I’ve been in Guatemala for just over 48 hours and so far, so good. I had a beautiful view of the city as I flew into La Aurora International Airport. I haven’t flown into Guatemala in the daytime before so it was nice to catch some views of the volcanoes that surround my new home.
Fresh off the plane I dropped my bags at the hotel (too early for checking in!) and went to Pizza Hut with some of my guatemaltecos. Then I relaxed at the hotel for a couple of hours before heading back to the airport (on foot!) to collect my friend Reanna who is visiting this week. Upon arrival at the airport, we caught C. D. Suchitepequez, one of the top professional football (soccer) teams in Guatemala leaving the airport to cheers from the crowds and several news cameras. I’m probably in the background of some Guatemalan news shots looking confused.
On Friday morning, I went with my friend Kevin to Antigua to sign the lease on my apartment. We went via chicken bus, always a fun experience, and arrived just in time to meet the real estate agent I had been in contact with. Then I met my landlady and saw my apartment for the first time. It was just as the pictures had shown, very cute and clean with a shared roof-top terrace that has views of the volcanoes. The landlady speaks no English and the real estate agent, Diego, only a little, so navigating conversations in my broken Spanish was a challenge.
After I saw the apartment, we all walked across Antigua to the office of a lawyer/notary public, who was drawing up the lease contract. They talked a lot, and I talked a little, and the lawyer drew up our lease. I read it over, trying to make sure I wasn’t signing away my first born child, and understood most of it. We signed the contract, then I told them I needed to go to an ATM to withdraw my money for first months rent. Finding an ATM proved to be a challenge, and then when I was able to withdraw money, I discovered that it won’t let me take out more than 2000 Quetzales every day, which is only half my rent (about $266). In hindsight I should have planned ahead better but I didn’t know there was a limit.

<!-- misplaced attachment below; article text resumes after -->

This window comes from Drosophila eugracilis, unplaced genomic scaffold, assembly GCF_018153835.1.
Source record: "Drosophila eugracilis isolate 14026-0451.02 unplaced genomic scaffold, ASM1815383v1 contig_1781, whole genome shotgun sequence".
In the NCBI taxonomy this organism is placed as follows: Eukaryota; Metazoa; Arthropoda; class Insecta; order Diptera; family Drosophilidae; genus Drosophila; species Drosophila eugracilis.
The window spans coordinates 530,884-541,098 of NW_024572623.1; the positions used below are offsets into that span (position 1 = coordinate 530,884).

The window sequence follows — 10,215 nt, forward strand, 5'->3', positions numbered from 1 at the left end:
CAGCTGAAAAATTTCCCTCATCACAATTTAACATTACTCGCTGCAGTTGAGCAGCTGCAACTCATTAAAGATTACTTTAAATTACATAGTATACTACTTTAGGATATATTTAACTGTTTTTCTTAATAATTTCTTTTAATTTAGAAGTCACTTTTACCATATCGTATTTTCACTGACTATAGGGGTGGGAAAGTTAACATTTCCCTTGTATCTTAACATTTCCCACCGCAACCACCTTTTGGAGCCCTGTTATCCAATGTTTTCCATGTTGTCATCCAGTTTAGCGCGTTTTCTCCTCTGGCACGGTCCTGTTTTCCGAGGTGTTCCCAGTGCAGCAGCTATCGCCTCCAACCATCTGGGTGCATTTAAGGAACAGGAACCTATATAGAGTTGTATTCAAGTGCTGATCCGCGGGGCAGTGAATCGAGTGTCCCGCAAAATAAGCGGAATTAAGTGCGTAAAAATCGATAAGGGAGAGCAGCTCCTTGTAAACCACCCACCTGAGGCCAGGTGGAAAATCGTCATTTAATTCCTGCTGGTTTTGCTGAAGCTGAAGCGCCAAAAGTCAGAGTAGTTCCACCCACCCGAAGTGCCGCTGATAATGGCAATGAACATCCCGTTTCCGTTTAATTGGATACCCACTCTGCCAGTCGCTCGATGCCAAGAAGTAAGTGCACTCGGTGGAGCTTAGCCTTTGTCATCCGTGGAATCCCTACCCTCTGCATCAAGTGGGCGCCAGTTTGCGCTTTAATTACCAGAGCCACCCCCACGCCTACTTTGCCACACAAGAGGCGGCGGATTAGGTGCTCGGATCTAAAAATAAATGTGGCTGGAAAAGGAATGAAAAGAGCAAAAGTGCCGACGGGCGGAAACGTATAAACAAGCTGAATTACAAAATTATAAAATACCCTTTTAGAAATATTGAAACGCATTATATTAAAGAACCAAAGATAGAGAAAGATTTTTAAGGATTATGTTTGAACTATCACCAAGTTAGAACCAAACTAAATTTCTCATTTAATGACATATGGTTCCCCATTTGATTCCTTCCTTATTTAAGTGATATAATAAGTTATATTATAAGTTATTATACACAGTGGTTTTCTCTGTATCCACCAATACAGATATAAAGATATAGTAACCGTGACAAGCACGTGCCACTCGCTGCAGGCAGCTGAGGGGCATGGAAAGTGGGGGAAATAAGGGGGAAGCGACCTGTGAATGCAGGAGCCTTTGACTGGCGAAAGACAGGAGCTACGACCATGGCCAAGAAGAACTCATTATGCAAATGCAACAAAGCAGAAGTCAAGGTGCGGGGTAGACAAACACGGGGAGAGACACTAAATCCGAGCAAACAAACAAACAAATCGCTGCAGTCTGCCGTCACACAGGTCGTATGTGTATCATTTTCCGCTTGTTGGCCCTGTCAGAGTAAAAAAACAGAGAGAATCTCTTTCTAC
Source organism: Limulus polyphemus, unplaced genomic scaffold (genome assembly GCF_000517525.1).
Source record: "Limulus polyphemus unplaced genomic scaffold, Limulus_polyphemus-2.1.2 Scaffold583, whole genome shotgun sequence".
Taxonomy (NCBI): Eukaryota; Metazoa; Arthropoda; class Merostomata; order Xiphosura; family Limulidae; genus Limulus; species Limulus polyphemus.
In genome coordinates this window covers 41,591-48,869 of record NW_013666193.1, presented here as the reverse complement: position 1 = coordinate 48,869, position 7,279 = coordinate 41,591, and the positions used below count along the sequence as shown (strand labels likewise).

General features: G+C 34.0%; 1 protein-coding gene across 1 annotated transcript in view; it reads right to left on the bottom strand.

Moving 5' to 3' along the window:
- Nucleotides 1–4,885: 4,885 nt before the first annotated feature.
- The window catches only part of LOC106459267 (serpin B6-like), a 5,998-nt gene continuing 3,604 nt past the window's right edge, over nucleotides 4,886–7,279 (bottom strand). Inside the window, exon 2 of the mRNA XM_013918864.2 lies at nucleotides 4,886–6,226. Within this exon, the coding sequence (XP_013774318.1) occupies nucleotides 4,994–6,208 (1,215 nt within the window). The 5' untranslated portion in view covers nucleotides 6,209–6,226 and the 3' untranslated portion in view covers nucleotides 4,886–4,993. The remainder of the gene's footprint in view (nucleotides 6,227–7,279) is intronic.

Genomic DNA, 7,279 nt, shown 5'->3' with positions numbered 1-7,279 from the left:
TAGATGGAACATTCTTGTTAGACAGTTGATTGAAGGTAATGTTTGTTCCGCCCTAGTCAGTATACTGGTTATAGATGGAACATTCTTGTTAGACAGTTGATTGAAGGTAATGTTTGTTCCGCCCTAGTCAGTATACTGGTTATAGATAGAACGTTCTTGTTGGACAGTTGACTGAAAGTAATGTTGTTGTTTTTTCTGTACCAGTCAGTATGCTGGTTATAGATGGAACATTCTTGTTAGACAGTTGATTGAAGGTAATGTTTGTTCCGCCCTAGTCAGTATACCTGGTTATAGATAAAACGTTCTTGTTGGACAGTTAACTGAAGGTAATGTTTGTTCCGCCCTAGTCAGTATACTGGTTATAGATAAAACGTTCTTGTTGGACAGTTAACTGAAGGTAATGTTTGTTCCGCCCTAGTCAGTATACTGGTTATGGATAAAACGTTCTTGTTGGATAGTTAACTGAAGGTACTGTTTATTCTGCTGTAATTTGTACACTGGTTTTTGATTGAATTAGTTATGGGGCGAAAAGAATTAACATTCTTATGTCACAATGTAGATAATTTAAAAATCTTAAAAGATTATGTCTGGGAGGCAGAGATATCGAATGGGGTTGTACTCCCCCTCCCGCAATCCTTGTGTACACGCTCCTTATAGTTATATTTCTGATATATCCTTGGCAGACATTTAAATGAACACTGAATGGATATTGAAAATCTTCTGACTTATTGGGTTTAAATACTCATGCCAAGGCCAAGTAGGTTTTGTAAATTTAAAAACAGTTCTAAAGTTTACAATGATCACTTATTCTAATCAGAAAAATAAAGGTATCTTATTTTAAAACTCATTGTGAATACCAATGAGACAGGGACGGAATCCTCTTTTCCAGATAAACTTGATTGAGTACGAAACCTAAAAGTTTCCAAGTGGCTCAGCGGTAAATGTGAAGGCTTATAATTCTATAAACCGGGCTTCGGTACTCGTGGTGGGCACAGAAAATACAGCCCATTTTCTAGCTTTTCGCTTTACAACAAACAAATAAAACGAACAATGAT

So my backup plan was to exchange the dollars I had with me for quetzales, so we went to two different banks before we found one that didn’t have a huge line. I was so grateful for Kevin who speaks Spanish (but not English) and helped me navigate Antigua a little. The bank only accepted about half of my $20 bills, however, because the others were not in good enough condition (they’re very picky about the condition of bills). So I was about 1600 Quetzales short on my rent.
The only thing I could do was to go back to the landlady, who patiently waited in the lawyer’s office, and explain the problem and apologize profusely. She was very nice about it and we agreed to meet on Monday in the apartment for the remainder of the rent money and for me to get my keys. I was embarrassed to get off to a not-so-professional start with my landlady, not the first impression I wanted to make. But she was nice about it and I will be more conscientious in the future.
Today Reanna and I took a relaxing day, sleeping in, breakfast at McDonalds down the street from our hotel and then sunbathing/swimming (and getting a little burned, because, tropical sun) by the pool.